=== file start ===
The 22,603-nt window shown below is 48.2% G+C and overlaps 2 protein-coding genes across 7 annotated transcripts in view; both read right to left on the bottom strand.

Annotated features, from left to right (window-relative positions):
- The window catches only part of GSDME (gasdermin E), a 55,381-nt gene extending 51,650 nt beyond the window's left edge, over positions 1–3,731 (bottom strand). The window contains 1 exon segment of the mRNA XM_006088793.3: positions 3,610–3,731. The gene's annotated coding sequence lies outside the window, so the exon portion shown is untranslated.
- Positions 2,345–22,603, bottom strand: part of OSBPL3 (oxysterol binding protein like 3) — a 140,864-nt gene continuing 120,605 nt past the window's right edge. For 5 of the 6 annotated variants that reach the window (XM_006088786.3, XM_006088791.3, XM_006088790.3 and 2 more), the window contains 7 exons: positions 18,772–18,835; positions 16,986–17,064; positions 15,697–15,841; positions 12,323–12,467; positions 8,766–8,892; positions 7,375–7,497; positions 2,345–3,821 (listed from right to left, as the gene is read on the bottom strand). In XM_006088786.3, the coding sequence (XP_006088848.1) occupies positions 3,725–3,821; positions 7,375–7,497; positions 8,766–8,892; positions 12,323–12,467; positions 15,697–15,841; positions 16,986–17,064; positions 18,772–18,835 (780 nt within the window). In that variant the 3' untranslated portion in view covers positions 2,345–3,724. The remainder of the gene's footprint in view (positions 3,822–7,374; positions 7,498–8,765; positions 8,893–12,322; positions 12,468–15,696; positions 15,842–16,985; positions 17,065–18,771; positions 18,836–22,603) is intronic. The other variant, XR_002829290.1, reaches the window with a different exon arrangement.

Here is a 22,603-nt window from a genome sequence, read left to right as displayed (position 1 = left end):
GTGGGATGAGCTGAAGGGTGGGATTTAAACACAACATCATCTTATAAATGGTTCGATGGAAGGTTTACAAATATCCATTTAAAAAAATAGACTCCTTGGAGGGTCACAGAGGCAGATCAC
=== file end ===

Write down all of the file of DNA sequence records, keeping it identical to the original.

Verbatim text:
The 22,603-nt window shown below is 48.2% G+C and overlaps 2 protein-coding genes across 7 annotated transcripts in view; both read right to left on the bottom strand.

Annotated features, from left to right (window-relative positions):
- The window catches only part of GSDME (gasdermin E), a 55,381-nt gene extending 51,650 nt beyond the window's left edge, over positions 1–3,731 (bottom strand). The window contains 1 exon segment of the mRNA XM_006088793.3: positions 3,610–3,731. The gene's annotated coding sequence lies outside the window, so the exon portion shown is untranslated.
- Positions 2,345–22,603, bottom strand: part of OSBPL3 (oxysterol binding protein like 3) — a 140,864-nt gene continuing 120,605 nt past the window's right edge. For 5 of the 6 annotated variants that reach the window (XM_006088786.3, XM_006088791.3, XM_006088790.3 and 2 more), the window contains 7 exons: positions 18,772–18,835; positions 16,986–17,064; positions 15,697–15,841; positions 12,323–12,467; positions 8,766–8,892; positions 7,375–7,497; positions 2,345–3,821 (listed from right to left, as the gene is read on the bottom strand). In XM_006088786.3, the coding sequence (XP_006088848.1) occupies positions 3,725–3,821; positions 7,375–7,497; positions 8,766–8,892; positions 12,323–12,467; positions 15,697–15,841; positions 16,986–17,064; positions 18,772–18,835 (780 nt within the window). In that variant the 3' untranslated portion in view covers positions 2,345–3,724. The remainder of the gene's footprint in view (positions 3,822–7,374; positions 7,498–8,765; positions 8,893–12,322; positions 12,468–15,696; positions 15,842–16,985; positions 17,065–18,771; positions 18,836–22,603) is intronic. The other variant, XR_002829290.1, reaches the window with a different exon arrangement.

Here is a 22,603-nt window from a genome sequence, read left to right as displayed (position 1 = left end):
GTGGGATGAGCTGAAGGGTGGGATTTAAACACAACATCATCTTATAAATGGTTCGATGGAAGGTTTACAAATATCCATTTAAAAAAATAGACTCCTTGGAGGGTCACAGAGGCAGATCAC